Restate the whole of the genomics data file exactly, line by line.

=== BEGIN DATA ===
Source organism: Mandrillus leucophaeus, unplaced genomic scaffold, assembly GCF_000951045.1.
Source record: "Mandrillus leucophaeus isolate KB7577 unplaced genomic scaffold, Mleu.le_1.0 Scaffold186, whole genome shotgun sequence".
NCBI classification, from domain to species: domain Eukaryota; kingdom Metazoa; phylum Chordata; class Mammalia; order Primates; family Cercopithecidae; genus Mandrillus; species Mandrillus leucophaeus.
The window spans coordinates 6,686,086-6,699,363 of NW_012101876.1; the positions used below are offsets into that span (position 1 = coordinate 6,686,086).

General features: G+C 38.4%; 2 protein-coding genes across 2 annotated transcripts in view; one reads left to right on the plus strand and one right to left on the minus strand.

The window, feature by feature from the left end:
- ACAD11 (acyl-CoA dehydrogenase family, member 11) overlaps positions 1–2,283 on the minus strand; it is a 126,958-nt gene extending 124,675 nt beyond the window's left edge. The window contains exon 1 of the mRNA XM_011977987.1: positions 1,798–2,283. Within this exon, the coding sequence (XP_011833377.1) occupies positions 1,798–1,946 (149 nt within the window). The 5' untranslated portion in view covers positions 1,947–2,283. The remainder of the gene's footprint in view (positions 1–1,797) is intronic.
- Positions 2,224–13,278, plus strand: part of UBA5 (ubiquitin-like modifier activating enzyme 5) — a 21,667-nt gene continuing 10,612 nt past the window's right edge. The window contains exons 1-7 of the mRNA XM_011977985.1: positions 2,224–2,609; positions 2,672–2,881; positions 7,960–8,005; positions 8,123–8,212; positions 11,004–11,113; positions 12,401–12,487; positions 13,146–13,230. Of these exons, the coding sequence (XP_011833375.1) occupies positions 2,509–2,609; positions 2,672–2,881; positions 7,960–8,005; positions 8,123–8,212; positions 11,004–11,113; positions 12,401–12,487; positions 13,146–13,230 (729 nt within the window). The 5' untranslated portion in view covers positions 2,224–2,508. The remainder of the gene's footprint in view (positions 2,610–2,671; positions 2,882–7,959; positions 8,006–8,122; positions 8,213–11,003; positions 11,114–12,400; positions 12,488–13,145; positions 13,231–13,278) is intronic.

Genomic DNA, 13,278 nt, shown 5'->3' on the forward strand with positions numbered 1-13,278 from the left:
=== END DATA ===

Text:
Source organism: Mandrillus leucophaeus, unplaced genomic scaffold, assembly GCF_000951045.1.
Source record: "Mandrillus leucophaeus isolate KB7577 unplaced genomic scaffold, Mleu.le_1.0 Scaffold186, whole genome shotgun sequence".
NCBI classification, from domain to species: domain Eukaryota; kingdom Metazoa; phylum Chordata; class Mammalia; order Primates; family Cercopithecidae; genus Mandrillus; species Mandrillus leucophaeus.
The window spans coordinates 6,686,086-6,699,363 of NW_012101876.1; the positions used below are offsets into that span (position 1 = coordinate 6,686,086).

General features: G+C 38.4%; 2 protein-coding genes across 2 annotated transcripts in view; one reads left to right on the plus strand and one right to left on the minus strand.

The window, feature by feature from the left end:
- ACAD11 (acyl-CoA dehydrogenase family, member 11) overlaps positions 1–2,283 on the minus strand; it is a 126,958-nt gene extending 124,675 nt beyond the window's left edge. The window contains exon 1 of the mRNA XM_011977987.1: positions 1,798–2,283. Within this exon, the coding sequence (XP_011833377.1) occupies positions 1,798–1,946 (149 nt within the window). The 5' untranslated portion in view covers positions 1,947–2,283. The remainder of the gene's footprint in view (positions 1–1,797) is intronic.
- Positions 2,224–13,278, plus strand: part of UBA5 (ubiquitin-like modifier activating enzyme 5) — a 21,667-nt gene continuing 10,612 nt past the window's right edge. The window contains exons 1-7 of the mRNA XM_011977985.1: positions 2,224–2,609; positions 2,672–2,881; positions 7,960–8,005; positions 8,123–8,212; positions 11,004–11,113; positions 12,401–12,487; positions 13,146–13,230. Of these exons, the coding sequence (XP_011833375.1) occupies positions 2,509–2,609; positions 2,672–2,881; positions 7,960–8,005; positions 8,123–8,212; positions 11,004–11,113; positions 12,401–12,487; positions 13,146–13,230 (729 nt within the window). The 5' untranslated portion in view covers positions 2,224–2,508. The remainder of the gene's footprint in view (positions 2,610–2,671; positions 2,882–7,959; positions 8,006–8,122; positions 8,213–11,003; positions 11,114–12,400; positions 12,488–13,145; positions 13,231–13,278) is intronic.

Genomic DNA, 13,278 nt, shown 5'->3' on the forward strand with positions numbered 1-13,278 from the left: